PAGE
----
Sir Samuel E. Jonah is one of Africa's most prominent businessmen, a giant in global business, and internationally recognized as a leading business executive. He was educated at Adisadel College in Ghana, Camborne School of Mines in Cornwall and The Imperial College of Science & Technology, London.
Lucy Quist is an international business leader and the CEO of Airtel – one of Ghana’s largest telecommunications companies and an industry leader in data and digital innovation. She passionately believes in harnessing the potential of people to deliver outstanding results in business to improve society.
Sir David Adjaye OBE is recognized as a leading architect of his generation. Adjaye was born in Tanzania to Ghanaian parents and his influences range from contemporary art, music and science to African art forms and the civic life of cities. In 1994 he set up his first office, where his ingenious use of materials and his sculptural ability established him as an architect with an artist’s sensibility and vision.
English fashion designer of Ghanaian descent, Ozwald Boateng, was born on February 28, 1967. The fashion designer has acquired the likes and admiration of many for his signature twist on classic tailoring and bespoke style. Boateng was born in North London’s Muswell Hill after his parents emigrated from Ghana in 1950s.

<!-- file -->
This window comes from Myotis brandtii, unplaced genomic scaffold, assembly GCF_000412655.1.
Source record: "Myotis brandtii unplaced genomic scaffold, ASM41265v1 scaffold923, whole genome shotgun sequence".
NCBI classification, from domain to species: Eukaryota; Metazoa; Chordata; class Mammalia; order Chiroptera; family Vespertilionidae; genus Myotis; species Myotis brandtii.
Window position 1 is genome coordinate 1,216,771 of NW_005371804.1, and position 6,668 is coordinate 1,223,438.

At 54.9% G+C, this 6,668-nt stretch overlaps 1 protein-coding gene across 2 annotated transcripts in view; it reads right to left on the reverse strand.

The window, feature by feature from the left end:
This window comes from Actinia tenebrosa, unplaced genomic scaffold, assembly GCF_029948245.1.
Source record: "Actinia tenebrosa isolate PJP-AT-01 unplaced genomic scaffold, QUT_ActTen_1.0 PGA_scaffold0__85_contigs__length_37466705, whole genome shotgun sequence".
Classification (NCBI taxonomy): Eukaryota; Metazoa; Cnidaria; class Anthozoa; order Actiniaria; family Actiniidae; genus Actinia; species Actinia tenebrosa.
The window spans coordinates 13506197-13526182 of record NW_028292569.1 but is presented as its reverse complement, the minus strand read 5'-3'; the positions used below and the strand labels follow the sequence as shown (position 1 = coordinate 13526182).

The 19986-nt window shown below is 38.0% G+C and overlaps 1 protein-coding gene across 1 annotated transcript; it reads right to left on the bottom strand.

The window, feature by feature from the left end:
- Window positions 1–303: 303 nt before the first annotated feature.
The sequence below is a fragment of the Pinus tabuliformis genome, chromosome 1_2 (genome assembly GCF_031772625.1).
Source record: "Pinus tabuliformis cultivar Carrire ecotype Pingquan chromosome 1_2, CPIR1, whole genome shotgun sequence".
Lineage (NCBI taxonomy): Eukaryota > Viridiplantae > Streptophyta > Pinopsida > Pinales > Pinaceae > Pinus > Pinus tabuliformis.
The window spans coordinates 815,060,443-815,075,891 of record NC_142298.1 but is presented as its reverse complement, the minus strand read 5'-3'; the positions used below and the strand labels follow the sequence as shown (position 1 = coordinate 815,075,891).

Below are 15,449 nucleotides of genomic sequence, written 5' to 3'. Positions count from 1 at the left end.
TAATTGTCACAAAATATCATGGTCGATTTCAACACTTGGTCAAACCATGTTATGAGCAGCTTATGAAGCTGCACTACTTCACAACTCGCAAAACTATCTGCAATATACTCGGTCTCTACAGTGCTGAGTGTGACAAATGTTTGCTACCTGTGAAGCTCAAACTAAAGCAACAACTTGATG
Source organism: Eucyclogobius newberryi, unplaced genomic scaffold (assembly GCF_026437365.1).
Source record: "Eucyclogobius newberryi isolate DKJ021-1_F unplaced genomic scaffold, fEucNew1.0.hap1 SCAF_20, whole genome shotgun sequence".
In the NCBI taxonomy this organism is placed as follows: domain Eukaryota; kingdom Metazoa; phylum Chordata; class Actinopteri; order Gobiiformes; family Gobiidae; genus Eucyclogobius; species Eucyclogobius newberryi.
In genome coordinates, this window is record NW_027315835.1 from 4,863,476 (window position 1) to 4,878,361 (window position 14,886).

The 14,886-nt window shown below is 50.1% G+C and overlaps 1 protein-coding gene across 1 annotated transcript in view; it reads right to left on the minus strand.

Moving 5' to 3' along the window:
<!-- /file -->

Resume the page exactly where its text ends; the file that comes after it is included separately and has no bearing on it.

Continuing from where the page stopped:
Herman Kojo Chinery-Hesse has been listed as one of the top 100 global thinkers by the US based publication, Foreign Policy Magazine. INC magazine and other international publications have referred to him as “The Bill Gates of Africa.”
Anna Bossman is the Director of Integrity and Anti-Corruption (IACD) of the African Development Bank Group (AfDB). In 1997, she founded Bossman Consultancy Ltd (BCL) providing legal and business advisory services to public and private sector clients in the oil gas and energy sector.
Described by former United Nations Secretary General, Mr. Kofi Annan as “…an embodiment of youth leadership”, Shadrack is a young man whose leadership style is inspired by his background of growing up in abject poverty as the son of a peasant farmer and charcoal seller in rural Ghana. A “face-to-face” encounter with leg amputation and death after contracting a life-threatening infection from swimming in his village’s river inspired him on a medical career path.